About the Author

Kevin Martin is a partner and co-chair of the Appellate Litigation Group at Goodwin Procter LLP in Boston, where he has practiced since 2001.  He was counsel for the plaintiffs in Anderson v. Healey, the 2018 decision in which the Supreme Judicial Court excluded the graduated income tax from that year’s ballot.  Prior to joining Goodwin, Kevin clerked for U.S. Supreme Court Justice Antonin Scalia (2000-2001), and Judge Laurence Silberman on the U.S. Court of Appeals for the District of Columbia Circuit (1999-2000).  From 2010-2011, he served as deputy independent counsel representing the SJC in an investigation into corruption in the Massachusetts Probation Department.  He currently is vice chair of the board of directors of the New England Legal Foundation.  Kevin graduated from Columbia Law School in 1999 and Georgetown University’s School of Foreign Service in 1996.

About Pioneer

Pioneer’s mission is to develop and communicate dynamic ideas that advance prosperity and a vibrant civic life in Massachusetts and beyond.

Pioneer’s vision of success is a state and nation where our people can prosper and our society thrive because we enjoy world-class options in education, healthcare, transportation and economic opportunity, and where our government is limited, accountable and transparent.

Pioneer values an America where our citizenry is well-educated and willing to test our beliefs based on facts and the free exchange of ideas, and committed to liberty, personal responsibility, and free enterprise.

Get Updates on Our Economic Opportunity Research

Related Content

Hong Tran Goes from Refugee to Realtor

This week on JobMakers, host Denzil Mohammed talks with Hong Tran, a Worcester, Massachusetts-based realtor and small business owner who emigrated to America as an orphaned refugee from Vietnam.

Sandro Catanzaro Takes His American Dream to Mars and Back

This week on JobMakers, host Denzil Mohammed talks with Sandro Catanzaro, who started several businesses in his native Peru but had no idea he’d end up helping NASA go to Mars, or that he’d use that same technology to plan and buy video ad campaigns. Now Head of Publisher Services Strategy for Roku, which acquired the company he founded, dataxu, in 2019, Mr. Catanzaro is an emblem of ingenuity and inventiveness. His demand-side platform, device graph technology and analytics platform help accelerate Roku’s ad tech roadmap and ability to serve a wide array of advertisers. But he’s not done yet!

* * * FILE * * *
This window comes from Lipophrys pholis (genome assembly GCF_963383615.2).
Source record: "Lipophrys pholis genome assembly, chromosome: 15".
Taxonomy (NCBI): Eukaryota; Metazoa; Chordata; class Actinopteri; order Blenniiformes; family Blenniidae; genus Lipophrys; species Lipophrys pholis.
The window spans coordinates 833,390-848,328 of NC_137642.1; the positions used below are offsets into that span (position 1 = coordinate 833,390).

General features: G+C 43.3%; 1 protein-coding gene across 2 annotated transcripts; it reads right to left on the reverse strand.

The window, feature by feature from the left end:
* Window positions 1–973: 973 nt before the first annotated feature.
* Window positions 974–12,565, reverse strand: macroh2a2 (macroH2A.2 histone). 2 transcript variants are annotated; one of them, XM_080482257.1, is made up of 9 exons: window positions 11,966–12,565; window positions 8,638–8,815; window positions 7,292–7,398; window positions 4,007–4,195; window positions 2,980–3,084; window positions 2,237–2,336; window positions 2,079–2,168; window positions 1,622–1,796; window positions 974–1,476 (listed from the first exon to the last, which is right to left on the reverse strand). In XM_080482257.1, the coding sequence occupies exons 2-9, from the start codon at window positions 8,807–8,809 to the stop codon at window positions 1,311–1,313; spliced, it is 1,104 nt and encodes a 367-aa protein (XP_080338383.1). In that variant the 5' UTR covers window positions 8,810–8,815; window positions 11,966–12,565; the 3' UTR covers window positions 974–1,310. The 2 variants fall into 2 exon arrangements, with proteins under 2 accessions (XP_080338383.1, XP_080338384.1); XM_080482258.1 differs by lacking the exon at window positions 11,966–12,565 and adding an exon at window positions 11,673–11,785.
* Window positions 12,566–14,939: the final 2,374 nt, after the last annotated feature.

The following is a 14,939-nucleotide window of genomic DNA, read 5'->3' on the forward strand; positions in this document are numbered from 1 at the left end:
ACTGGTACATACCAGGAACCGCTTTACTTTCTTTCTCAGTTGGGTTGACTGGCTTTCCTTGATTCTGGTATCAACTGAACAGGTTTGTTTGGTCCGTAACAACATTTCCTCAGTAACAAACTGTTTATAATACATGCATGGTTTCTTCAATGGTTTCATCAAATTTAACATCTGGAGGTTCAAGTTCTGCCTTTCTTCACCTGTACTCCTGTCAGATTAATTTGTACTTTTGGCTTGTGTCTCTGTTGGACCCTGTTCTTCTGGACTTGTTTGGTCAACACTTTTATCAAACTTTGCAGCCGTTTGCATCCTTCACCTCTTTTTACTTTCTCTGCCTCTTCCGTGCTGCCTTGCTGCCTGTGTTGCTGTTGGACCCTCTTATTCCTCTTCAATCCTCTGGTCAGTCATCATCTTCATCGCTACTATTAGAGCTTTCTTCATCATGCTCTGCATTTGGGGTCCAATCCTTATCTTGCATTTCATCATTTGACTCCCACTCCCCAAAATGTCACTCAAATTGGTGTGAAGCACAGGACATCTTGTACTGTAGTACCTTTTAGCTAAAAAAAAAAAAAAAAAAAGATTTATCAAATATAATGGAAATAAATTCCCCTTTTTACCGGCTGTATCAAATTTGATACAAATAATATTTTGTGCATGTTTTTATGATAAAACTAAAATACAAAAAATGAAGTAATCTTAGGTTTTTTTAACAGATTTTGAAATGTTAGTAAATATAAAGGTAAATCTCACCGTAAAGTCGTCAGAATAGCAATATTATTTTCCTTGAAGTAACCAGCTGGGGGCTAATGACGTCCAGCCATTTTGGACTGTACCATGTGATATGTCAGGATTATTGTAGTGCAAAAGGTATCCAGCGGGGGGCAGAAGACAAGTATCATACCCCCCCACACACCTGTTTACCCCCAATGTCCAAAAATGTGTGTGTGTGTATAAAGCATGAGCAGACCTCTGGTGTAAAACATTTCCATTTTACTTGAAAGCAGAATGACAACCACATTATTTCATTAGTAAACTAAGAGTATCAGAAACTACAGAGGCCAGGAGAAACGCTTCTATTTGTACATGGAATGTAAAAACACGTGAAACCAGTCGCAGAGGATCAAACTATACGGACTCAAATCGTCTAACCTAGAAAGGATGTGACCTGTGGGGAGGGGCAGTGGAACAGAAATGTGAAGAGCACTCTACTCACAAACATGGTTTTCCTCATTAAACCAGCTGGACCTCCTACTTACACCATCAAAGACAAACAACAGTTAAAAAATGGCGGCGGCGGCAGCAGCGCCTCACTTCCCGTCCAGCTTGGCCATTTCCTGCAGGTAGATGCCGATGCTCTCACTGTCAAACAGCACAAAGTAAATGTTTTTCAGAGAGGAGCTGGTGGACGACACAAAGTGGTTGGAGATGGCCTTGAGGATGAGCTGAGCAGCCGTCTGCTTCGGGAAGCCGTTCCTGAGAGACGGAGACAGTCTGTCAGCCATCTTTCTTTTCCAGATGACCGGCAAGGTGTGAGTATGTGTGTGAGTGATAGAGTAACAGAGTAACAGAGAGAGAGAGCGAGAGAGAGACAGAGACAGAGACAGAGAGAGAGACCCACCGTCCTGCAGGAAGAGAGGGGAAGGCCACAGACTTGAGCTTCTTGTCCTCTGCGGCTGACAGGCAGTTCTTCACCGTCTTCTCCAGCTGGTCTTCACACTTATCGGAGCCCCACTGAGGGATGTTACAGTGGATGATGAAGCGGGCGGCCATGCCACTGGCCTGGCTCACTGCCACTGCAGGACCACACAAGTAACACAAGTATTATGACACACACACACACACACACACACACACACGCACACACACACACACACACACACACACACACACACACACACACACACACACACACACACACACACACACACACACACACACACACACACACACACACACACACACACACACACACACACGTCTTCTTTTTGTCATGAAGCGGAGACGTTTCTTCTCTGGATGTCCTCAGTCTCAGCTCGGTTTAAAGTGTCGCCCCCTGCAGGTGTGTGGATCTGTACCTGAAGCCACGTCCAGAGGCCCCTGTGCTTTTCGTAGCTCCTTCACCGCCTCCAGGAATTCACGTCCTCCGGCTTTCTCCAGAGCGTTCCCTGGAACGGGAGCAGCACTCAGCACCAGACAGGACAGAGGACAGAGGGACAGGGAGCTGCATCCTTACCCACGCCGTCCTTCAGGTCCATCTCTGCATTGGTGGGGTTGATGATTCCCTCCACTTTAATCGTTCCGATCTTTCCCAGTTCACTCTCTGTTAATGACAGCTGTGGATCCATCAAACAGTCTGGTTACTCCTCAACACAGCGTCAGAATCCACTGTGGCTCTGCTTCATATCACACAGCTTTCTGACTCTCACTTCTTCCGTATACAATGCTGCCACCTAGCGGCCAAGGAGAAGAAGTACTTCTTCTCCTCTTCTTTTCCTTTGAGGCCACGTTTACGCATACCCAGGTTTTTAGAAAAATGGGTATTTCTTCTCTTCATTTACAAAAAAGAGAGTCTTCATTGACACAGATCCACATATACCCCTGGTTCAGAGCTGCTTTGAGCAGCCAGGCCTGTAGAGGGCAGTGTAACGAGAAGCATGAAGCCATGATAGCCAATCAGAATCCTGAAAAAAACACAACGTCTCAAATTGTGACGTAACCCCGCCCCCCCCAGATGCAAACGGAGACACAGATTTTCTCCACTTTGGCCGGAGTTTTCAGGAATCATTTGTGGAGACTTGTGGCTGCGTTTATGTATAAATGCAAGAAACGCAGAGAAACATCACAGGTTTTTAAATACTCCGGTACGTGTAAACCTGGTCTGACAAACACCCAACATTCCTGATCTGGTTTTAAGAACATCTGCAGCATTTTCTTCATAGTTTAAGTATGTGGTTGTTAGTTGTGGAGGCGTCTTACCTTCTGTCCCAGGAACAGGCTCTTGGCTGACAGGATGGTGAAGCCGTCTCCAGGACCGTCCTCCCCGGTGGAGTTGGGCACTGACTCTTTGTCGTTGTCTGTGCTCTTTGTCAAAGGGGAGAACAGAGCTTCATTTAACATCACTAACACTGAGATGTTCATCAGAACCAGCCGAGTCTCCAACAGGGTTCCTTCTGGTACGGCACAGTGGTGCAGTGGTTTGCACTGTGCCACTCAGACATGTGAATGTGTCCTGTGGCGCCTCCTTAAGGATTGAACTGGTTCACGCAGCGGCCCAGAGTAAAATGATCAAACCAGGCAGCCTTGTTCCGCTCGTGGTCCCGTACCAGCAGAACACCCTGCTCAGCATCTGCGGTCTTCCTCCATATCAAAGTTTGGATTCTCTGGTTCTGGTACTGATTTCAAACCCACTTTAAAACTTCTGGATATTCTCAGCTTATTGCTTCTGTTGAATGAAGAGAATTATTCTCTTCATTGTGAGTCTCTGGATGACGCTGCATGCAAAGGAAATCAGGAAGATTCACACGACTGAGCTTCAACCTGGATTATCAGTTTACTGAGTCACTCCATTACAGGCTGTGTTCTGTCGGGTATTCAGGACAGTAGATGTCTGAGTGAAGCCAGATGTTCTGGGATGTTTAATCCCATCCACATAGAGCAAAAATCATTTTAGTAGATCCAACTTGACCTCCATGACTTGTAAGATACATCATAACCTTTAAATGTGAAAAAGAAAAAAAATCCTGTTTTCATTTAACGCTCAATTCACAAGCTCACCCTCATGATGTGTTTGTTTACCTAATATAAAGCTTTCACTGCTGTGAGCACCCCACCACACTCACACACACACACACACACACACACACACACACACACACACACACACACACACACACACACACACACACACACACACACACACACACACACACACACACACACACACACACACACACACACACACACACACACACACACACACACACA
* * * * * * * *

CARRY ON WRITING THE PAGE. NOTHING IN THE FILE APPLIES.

Study: Graduated Income Tax Proposal Fails to Protect Taxpayers from Bracket Creep

The state constitutional amendment proposed by the Service Employees International Union and the Massachusetts Teachers Association to add a 4 percent surtax to all annual income above $1 million purports to use cost-of-living-based bracket adjustments as a safeguard that will ensure only millionaires will pay. But historic income growth trends suggest that bracket creep will cause many non-millionaires to be subject to the surtax over time, according to a new study published by Pioneer Institute.

Pioneer Institute, The Immigrant Learning Center Co-Produce New Weekly Podcast

Pioneer Institute is pleased to announce the launch of JobMakers, a new weekly podcast that explores the world of risk-taking immigrants who create new products, services, and jobs in New England and across the United States. JobMakers is produced in collaboration with The Immigrant Learning Center (ILC) of Malden, MA.

Christina Qi Goes From Welfare to Wall Street 

This week on JobMakers, Host Denzil Mohammed talks with Christina (Chi) Qi, who started a hedge fund at just 22. They discuss her background and journey, moving with her family from China to Utah, being on welfare, and then attending MIT. She went on to co-found Domeyard, a quantitative trading firm, in 2013, among the longest running high-frequency trading hedge funds in the world, and was trading up to $7 billion dollars a day. In 2019, she founded Databento, an on-demand data platform for asset managers and quantitative analysts. They discuss how being an immigrant, Asian, and a woman in the cutthroat, male-dominated world of Wall Street didn’t deter her from success.